Below is a list of simple, direct questions you can use when working with survivors. These types of questions can help open the conversation and gain a better understanding of the needs of each individual you work with.
An important first step is to reflect on what information you need to know. Ask yourself, "do I need to know this to be helpful?" If the answer is 'no', don't ask the question. Second, avoid asking questions with "why". This is because "why" questions can sound or be perceived as accusatory or judgmental. There are other ways to frame questions to encourage conversation, as per the examples below.
When asking about a partner:
- Do you have a partner you like? How do they treat you? How do you know they like/care/respect you?
- Is your relationship the same as it was in the beginning? Does your partner check up on you?
- Are you being forced/pressured to do anything you don't want to do? What happens if you refuse?
- Do you worry your partner will tell your parents/family/friends what you’re doing?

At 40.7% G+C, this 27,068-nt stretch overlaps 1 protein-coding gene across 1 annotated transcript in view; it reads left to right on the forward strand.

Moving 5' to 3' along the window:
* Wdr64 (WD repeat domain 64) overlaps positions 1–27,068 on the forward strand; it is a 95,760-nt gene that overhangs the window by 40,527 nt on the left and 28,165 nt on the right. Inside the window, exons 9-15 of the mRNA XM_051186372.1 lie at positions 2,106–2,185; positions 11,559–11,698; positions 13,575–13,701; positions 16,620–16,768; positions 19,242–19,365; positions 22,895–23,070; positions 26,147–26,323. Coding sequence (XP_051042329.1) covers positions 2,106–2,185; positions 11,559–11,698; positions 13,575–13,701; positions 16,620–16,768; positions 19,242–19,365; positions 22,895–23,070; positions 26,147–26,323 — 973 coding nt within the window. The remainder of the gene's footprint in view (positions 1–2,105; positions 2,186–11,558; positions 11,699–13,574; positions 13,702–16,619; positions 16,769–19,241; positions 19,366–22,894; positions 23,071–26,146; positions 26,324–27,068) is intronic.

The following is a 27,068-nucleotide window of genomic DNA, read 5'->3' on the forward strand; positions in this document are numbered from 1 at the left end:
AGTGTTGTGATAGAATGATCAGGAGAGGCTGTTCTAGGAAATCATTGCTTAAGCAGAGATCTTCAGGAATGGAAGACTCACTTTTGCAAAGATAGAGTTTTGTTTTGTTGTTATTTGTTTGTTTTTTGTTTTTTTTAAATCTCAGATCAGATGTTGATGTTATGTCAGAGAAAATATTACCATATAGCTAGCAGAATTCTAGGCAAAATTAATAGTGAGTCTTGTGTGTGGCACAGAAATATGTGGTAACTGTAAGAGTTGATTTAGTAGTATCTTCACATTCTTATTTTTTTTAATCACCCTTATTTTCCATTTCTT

- Have they threatened to send pictures/videos to your family/friends?
- Can you end the relationship if you wanted to? What would happen?
- Have you left before? How many times?
- Has marriage been proposed?
- Do you share hopes and dreams?
When asking about family:
- What is your relationship like with your family?
- Has your partner met your family? What do they think of your family?
- Have you met your partner’s family or friends?
- Have you ever felt pressure to help your family save money? How did you help?
- Does your family know about your employment?
When asking about employment and living situation:
- Do you have a job?
- Are you being paid? Do you get to keep your money?
- Are you in a personal or work relationship with a person who physically harms or threatens you?
- Are you being forced/pressured to do anything you don’t want to? What happens if you refuse?
- Have you been hurt while working on the job either by someone you work for or with?
- Can you leave your job or situation if you want?
- What are your aspirations?
- What are your working or living conditions like?
- Where do you sleep? Where do you eat?
When asking about safety:
- Are you fearful for your safety?
- Are you afraid to go home/to work?
- What would happen if you didn’t return to your worksite/residence this evening?
- Can you come and go as you please?
- Do you have a safe place to go?
- Has anyone threatened you or your family members?
- You seem in a hurry to leave. We're here to help you. What's making you feel anxious to leave right now?
For more information on how to engage with survivors, as well as communication strategies, read the Promising practices resource.